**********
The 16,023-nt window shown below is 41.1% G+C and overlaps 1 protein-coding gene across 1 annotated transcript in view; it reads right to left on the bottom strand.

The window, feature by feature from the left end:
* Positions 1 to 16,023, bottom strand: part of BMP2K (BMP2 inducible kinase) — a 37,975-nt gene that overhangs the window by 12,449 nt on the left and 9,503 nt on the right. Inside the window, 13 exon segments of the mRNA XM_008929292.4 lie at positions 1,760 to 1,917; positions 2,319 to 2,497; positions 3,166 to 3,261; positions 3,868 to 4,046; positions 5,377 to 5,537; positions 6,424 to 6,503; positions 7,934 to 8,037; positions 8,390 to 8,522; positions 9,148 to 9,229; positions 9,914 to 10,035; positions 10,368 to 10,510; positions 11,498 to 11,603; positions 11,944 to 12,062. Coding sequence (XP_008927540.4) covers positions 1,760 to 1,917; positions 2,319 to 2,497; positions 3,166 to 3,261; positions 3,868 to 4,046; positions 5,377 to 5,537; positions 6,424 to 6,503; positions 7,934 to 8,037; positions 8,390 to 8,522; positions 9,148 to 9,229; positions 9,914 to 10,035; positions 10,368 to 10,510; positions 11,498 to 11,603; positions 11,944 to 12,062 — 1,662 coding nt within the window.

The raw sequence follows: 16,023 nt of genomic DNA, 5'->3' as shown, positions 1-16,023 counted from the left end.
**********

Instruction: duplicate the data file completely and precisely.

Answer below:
The 16,023-nt window shown below is 41.1% G+C and overlaps 1 protein-coding gene across 1 annotated transcript in view; it reads right to left on the bottom strand.

The window, feature by feature from the left end:
* Positions 1 to 16,023, bottom strand: part of BMP2K (BMP2 inducible kinase) — a 37,975-nt gene that overhangs the window by 12,449 nt on the left and 9,503 nt on the right. Inside the window, 13 exon segments of the mRNA XM_008929292.4 lie at positions 1,760 to 1,917; positions 2,319 to 2,497; positions 3,166 to 3,261; positions 3,868 to 4,046; positions 5,377 to 5,537; positions 6,424 to 6,503; positions 7,934 to 8,037; positions 8,390 to 8,522; positions 9,148 to 9,229; positions 9,914 to 10,035; positions 10,368 to 10,510; positions 11,498 to 11,603; positions 11,944 to 12,062. Coding sequence (XP_008927540.4) covers positions 1,760 to 1,917; positions 2,319 to 2,497; positions 3,166 to 3,261; positions 3,868 to 4,046; positions 5,377 to 5,537; positions 6,424 to 6,503; positions 7,934 to 8,037; positions 8,390 to 8,522; positions 9,148 to 9,229; positions 9,914 to 10,035; positions 10,368 to 10,510; positions 11,498 to 11,603; positions 11,944 to 12,062 — 1,662 coding nt within the window.

The raw sequence follows: 16,023 nt of genomic DNA, 5'->3' as shown, positions 1-16,023 counted from the left end.